senates

What You Need to Know About US Senate

The US Senate holds the upper position or the upper chamber in the legislative branch, which is considered the most influential body of the Federal Government and the House of Representatives. The Senate of the United States is a legislative branch of the government that consists of 100 members called the Senators. Every state in the US is represented by two senators, who are elected statewide. Both the senators are elected for a term of six years and are eligible for re-election the following year. The Vice President of the United States leads the senator who is also the President of the Senate. If there exists a tie between the members, then the Vice President, who is also the President of the senate’s, is allowed to cast their vote.

All about the senates

They’re a group of 100 members called the Senators. Regardless of the state’s population, every state owns two senators, unlike the members of the house, who are voted based on the population and geographical constraints. Out of their six-year tenure, one-third of the seats are up for election, every two years. Until the enactment of the 17TH Amendment Act of 1919, the senators were elected by the state legislatures, after which the power was given to the members of the state. They conduct their political meetings and whereabouts in the north wing of the US Capitol building in Washington DC.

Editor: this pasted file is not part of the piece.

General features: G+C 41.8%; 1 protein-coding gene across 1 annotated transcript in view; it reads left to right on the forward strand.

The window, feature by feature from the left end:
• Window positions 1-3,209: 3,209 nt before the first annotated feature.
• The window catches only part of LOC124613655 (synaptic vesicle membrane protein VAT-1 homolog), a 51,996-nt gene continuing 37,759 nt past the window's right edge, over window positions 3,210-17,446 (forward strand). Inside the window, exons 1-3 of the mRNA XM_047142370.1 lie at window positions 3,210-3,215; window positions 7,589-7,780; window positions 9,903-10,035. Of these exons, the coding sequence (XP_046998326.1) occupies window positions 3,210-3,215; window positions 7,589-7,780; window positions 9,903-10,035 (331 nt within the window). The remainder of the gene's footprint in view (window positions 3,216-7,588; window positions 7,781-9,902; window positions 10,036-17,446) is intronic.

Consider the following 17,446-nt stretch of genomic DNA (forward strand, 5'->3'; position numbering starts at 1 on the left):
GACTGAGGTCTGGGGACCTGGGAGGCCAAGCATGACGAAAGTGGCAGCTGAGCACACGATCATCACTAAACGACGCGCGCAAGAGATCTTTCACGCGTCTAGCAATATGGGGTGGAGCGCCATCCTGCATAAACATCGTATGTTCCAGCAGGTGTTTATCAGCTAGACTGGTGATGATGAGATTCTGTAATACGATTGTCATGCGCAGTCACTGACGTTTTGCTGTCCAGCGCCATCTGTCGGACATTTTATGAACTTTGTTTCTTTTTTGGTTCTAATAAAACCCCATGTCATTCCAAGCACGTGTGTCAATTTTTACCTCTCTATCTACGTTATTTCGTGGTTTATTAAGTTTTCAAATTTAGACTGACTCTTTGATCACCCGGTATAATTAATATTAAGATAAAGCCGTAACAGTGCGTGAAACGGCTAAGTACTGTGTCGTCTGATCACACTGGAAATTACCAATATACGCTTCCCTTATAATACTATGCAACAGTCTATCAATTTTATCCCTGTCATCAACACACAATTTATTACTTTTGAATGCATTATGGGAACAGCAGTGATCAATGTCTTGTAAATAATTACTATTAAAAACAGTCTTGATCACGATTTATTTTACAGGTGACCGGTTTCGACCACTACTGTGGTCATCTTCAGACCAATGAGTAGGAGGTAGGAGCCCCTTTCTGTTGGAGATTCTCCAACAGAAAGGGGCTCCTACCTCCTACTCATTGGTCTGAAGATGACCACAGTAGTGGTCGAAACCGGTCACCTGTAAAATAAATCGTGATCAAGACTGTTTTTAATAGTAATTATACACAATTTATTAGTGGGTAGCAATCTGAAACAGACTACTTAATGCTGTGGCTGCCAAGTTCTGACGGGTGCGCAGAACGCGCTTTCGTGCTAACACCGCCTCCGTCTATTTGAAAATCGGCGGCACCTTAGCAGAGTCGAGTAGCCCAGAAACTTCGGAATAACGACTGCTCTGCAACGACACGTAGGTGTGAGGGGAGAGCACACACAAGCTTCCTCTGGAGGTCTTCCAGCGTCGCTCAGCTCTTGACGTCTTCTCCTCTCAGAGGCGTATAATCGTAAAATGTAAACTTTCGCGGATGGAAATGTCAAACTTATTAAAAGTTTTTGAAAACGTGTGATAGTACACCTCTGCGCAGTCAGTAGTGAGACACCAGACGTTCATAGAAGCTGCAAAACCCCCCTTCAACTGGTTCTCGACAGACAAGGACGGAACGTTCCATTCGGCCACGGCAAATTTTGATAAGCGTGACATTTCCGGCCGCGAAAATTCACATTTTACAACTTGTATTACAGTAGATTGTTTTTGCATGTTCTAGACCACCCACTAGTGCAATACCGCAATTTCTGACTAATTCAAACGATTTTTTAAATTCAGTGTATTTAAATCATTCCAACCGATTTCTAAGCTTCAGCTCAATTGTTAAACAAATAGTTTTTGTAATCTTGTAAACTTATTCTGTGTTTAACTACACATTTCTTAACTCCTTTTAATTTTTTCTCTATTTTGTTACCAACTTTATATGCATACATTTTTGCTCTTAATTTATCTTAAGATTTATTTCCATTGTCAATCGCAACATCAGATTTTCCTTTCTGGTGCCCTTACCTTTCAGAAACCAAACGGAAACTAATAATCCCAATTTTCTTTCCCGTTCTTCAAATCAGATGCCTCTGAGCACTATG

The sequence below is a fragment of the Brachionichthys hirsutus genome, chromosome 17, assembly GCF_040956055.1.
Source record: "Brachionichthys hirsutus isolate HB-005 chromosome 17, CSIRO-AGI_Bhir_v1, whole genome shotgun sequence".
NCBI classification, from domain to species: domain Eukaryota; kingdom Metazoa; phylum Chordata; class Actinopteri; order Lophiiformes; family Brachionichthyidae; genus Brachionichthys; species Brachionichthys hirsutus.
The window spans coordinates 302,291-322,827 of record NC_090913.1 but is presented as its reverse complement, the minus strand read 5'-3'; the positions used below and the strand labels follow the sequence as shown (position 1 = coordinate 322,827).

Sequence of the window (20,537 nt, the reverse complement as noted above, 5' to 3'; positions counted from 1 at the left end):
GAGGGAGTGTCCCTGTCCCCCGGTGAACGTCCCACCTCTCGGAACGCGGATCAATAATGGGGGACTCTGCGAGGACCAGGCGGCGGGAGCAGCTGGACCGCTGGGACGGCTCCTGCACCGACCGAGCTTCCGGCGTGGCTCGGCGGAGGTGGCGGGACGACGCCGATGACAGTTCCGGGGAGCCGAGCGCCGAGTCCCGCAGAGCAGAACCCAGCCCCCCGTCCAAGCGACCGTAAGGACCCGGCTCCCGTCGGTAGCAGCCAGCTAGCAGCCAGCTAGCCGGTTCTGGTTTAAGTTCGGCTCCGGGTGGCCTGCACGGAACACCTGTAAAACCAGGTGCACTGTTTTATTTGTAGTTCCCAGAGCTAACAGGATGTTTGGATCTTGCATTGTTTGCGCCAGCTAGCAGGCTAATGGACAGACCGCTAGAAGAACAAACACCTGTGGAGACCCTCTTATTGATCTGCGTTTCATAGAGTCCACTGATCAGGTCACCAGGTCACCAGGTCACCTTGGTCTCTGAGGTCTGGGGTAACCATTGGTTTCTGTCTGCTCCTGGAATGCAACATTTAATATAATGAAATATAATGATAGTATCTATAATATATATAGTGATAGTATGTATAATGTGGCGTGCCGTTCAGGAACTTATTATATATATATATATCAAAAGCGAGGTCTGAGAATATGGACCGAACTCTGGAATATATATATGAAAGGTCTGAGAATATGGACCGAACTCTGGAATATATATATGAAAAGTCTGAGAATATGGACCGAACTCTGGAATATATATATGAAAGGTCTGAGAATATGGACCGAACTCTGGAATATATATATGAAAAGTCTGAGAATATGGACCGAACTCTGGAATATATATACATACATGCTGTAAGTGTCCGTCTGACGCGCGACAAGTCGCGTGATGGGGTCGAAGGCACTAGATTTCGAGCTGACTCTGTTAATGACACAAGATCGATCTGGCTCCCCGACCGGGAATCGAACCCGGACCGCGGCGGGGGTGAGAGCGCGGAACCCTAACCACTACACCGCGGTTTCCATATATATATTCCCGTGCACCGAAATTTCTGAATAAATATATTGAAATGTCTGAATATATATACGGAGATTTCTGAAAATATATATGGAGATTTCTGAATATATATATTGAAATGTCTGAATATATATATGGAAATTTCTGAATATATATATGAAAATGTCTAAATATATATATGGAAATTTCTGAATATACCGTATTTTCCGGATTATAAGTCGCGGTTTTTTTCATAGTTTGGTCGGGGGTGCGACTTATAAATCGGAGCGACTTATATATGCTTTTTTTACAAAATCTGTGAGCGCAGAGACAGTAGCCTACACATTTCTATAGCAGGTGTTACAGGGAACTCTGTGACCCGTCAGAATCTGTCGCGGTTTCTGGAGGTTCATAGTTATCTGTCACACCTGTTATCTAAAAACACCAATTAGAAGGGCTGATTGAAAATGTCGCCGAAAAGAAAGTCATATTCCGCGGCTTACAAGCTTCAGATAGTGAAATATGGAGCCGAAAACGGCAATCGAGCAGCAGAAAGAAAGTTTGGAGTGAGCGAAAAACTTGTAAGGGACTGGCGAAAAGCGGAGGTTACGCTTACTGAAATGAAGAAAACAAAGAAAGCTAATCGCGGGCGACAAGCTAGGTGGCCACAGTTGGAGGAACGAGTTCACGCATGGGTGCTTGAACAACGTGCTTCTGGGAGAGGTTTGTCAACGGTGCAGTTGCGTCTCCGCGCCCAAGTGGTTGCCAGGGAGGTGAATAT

Leader of the senates

Like mentioned above, the Vice President is the learned or the President of the senate, and they have the power to cast a deciding vote in case of a tie. When the vice president is present in the house, they are expected to speak if they are reporting results of an Electoral College vote in the presidential elections.

Leader of the senates

Powers of the Senate

The senate’s power is described in the constitution as well. Both the houses of the congress and the constitution are required to ensure the role of the upper boy, according to too the verses of the constitution in Article I, section 3.

Apart from that, they have the power in:

  • Impeachment of the President
  • Impeachment of Vice president
  • Impeachment of higher-order members like the high court judges etc
  • With a two-thirds majority in the house, the Senates have the power to impeach anybody from their term of office.
  • While the President of the united states has the power to negotiate terms and treaties with other nations, only if the senate gets a two-third of the majority in the house, only then will the order pass.
  • Every decision that is taken in the house, including the ones regarding cabinet ministers etc. must have two-thirds of the senate’s votes, only then the decision will be under effect.

They’re also involved in the matters of national interest—for example, the Vietnam war, the Watergate break-in and other essential matters of the state.